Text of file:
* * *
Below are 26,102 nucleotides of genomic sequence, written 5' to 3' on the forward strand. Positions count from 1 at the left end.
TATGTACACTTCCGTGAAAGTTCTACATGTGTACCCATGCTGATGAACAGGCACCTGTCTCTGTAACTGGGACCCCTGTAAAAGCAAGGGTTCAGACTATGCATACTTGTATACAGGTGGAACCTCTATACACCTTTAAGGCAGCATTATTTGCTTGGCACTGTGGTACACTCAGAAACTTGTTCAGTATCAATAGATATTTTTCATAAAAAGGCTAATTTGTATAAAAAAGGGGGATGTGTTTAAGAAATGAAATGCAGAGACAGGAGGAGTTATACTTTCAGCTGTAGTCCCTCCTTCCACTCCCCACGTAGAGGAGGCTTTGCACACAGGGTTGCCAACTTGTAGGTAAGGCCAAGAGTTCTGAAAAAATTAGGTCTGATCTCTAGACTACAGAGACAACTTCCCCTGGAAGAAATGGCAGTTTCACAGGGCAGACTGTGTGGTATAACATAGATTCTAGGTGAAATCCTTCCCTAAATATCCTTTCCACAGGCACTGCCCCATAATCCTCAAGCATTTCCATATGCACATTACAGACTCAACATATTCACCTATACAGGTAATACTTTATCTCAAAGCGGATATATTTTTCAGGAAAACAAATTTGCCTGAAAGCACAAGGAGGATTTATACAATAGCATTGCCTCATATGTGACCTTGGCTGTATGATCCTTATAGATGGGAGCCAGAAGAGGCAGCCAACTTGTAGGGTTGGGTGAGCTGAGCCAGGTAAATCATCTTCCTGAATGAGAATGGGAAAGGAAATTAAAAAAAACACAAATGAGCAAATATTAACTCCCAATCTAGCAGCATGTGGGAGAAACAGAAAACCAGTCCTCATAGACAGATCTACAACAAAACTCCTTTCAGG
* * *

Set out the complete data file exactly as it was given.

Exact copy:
Below are 26,102 nucleotides of genomic sequence, written 5' to 3' on the forward strand. Positions count from 1 at the left end.
TATGTACACTTCCGTGAAAGTTCTACATGTGTACCCATGCTGATGAACAGGCACCTGTCTCTGTAACTGGGACCCCTGTAAAAGCAAGGGTTCAGACTATGCATACTTGTATACAGGTGGAACCTCTATACACCTTTAAGGCAGCATTATTTGCTTGGCACTGTGGTACACTCAGAAACTTGTTCAGTATCAATAGATATTTTTCATAAAAAGGCTAATTTGTATAAAAAAGGGGGATGTGTTTAAGAAATGAAATGCAGAGACAGGAGGAGTTATACTTTCAGCTGTAGTCCCTCCTTCCACTCCCCACGTAGAGGAGGCTTTGCACACAGGGTTGCCAACTTGTAGGTAAGGCCAAGAGTTCTGAAAAAATTAGGTCTGATCTCTAGACTACAGAGACAACTTCCCCTGGAAGAAATGGCAGTTTCACAGGGCAGACTGTGTGGTATAACATAGATTCTAGGTGAAATCCTTCCCTAAATATCCTTTCCACAGGCACTGCCCCATAATCCTCAAGCATTTCCATATGCACATTACAGACTCAACATATTCACCTATACAGGTAATACTTTATCTCAAAGCGGATATATTTTTCAGGAAAACAAATTTGCCTGAAAGCACAAGGAGGATTTATACAATAGCATTGCCTCATATGTGACCTTGGCTGTATGATCCTTATAGATGGGAGCCAGAAGAGGCAGCCAACTTGTAGGGTTGGGTGAGCTGAGCCAGGTAAATCATCTTCCTGAATGAGAATGGGAAAGGAAATTAAAAAAAACACAAATGAGCAAATATTAACTCCCAATCTAGCAGCATGTGGGAGAAACAGAAAACCAGTCCTCATAGACAGATCTACAACAAAACTCCTTTCAGG